Hayridge Hundred

Feniton is in Hayridge Hundred.

Hayridge hundred was originally known as Silverton Hundred – can’t find when it changed or why it was called Hayridge.

A Hundred is subdivision of a English Shire first noted in the 10th century and survived as a unit of local government until the 19th century. The origin of the name is Anglo Saxon for an area comprising of around 100 geld hides (this was a basic Anglo Saxon land unit for taxation prurposes). The origin is probably Germanic meaning 100 warriors or households. One hundred geld hides approximated to about 12000 acres or 18.75 square miles. The hundreds varied in size and the makeup of the parishes in each hundred continually changed. Each hundred had its own court which met regularly every four weeks until the 13th century by which time local lords had taken them over and they gradually lost importance from the 16th century onwards. The court was made up of Tythingmen from each of the parishes or Tything groups in the hundred. They had responsibility for crimes committed by members and jurisdiction over pleas of debt and trespass. In northern counties the equivalent to a hundred was known as a Wapentake – from the Norse word for the same unit.

Notes and details of the freeholders and attendees at Hayridge Hundred courts for the 17th and 18th centuries are held in the DRO – some have been transcribed by the Friends of the Record Office and are online. [Geoff]

Feniton History Group 31st Meeting

It was good to meet up again after our beak last month.

The research and displays we staged for the Art Fund event in the village were very well received, this also means we have done some very useful property and family research for our archives. The total amount raised was well above expectation at £1,137.00.
I would like to thank the members for all their hard work in staging the event. The display depicting the Prayer Book Rebellion by Jenny is a real master piece.
During the last few months I made some notes I thought the Group would find of interest and these were discussed:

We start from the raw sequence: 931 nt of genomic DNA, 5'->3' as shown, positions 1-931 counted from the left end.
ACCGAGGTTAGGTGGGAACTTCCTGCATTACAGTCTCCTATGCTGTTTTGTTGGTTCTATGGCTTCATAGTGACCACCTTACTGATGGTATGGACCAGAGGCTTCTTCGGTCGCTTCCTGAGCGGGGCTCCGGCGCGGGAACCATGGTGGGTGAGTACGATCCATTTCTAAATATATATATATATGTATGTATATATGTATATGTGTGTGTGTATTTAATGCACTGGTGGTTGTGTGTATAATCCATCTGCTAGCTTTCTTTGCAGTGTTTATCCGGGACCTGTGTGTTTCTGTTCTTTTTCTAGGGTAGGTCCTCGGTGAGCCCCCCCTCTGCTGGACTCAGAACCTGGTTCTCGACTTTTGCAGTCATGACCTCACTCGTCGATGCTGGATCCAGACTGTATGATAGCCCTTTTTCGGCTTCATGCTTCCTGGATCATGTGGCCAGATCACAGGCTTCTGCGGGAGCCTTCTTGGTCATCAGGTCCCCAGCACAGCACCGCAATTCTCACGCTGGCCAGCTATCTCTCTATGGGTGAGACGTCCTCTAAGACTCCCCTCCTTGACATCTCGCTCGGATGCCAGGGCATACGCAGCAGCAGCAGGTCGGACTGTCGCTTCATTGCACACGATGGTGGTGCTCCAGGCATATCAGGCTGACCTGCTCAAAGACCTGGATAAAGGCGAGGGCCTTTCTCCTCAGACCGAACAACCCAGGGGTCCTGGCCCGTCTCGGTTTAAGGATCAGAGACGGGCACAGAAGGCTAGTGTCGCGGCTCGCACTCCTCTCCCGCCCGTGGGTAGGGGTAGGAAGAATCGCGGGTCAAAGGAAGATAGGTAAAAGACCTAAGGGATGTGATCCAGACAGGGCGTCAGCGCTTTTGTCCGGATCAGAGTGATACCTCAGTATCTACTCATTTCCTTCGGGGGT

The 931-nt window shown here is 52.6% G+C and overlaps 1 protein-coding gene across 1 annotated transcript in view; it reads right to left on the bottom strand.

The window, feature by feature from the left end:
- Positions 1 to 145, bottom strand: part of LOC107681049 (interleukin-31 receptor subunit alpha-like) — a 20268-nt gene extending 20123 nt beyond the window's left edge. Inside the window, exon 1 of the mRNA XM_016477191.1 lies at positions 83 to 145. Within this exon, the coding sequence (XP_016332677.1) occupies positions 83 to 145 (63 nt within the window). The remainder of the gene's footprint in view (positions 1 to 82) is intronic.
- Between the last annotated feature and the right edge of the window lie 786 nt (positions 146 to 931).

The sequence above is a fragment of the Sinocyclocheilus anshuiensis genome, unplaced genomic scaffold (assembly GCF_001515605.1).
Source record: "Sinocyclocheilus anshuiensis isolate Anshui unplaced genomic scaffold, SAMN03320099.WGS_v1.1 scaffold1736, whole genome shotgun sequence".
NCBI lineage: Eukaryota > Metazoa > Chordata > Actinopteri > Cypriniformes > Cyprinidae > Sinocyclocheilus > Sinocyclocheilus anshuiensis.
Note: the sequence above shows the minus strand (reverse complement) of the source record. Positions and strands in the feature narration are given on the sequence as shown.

Look into the Enclosure act in relation to Feniton.
We would benefit from having copies or the fiche for the Land Tax Assessments for the village, to get them photo copied at the DRO would be very expensive at .25p per sheet, so I will enquire if we can buy the set of fiche, we do have a £25 donation from the Art Fund and £7 from the Railway CD sold at the DRO Open Day. I hope this will cover the cost.
The Parish Record Transcripts are well on the way to completion, we need permission of the Rector and Churchwardens to put them on the Internet, either on our Blog or on the Devon GENUKI website, the preferred option.
We discussed spelling and how important it is to keep an open mind when looking for place and surnames.
The Hayridge Hundred and the Peasant's Revolt Poll Tax of 1381 was another point raised, there are documents relating to this may be worth a look, if they are readable!!
We discussed the origins of the chapel at Fenny Bridges, the one intact by the old A30 was probably built  for the Wesleyan Centenary in 1839, the early chapel was thought to be in the garden of the Mill. The bodies buried at the chapel were reinterred in the churchyard in 1949.
In the Baptism Register in mentions the Salter family lived "In the corner", Geoff checked this out in the DRO and it is though this phrase was used to differentiate between the various Salter families there at the time, 1549 to 1625. Thanks Geoff.
Other topics,    "Hull" the name for the box the priest used to shelter in to take a burial in the graveyard on a wet day!
 Bones found on Woodbury Common though to be Cornish Rebels, the bones showed the men were very tall, perhaps due to good nutrition from the fish diet, then we talked about how we make assumptions on things when the full evidence is missing! 
Clerks comments in their Registers.
Origins of the name of Chelsea Farm, something to ask about.
Memories of flooding in the past. bought on no doubt by the current wet weather and floods in the area. I hope I have remembered everything! It was a very full evening.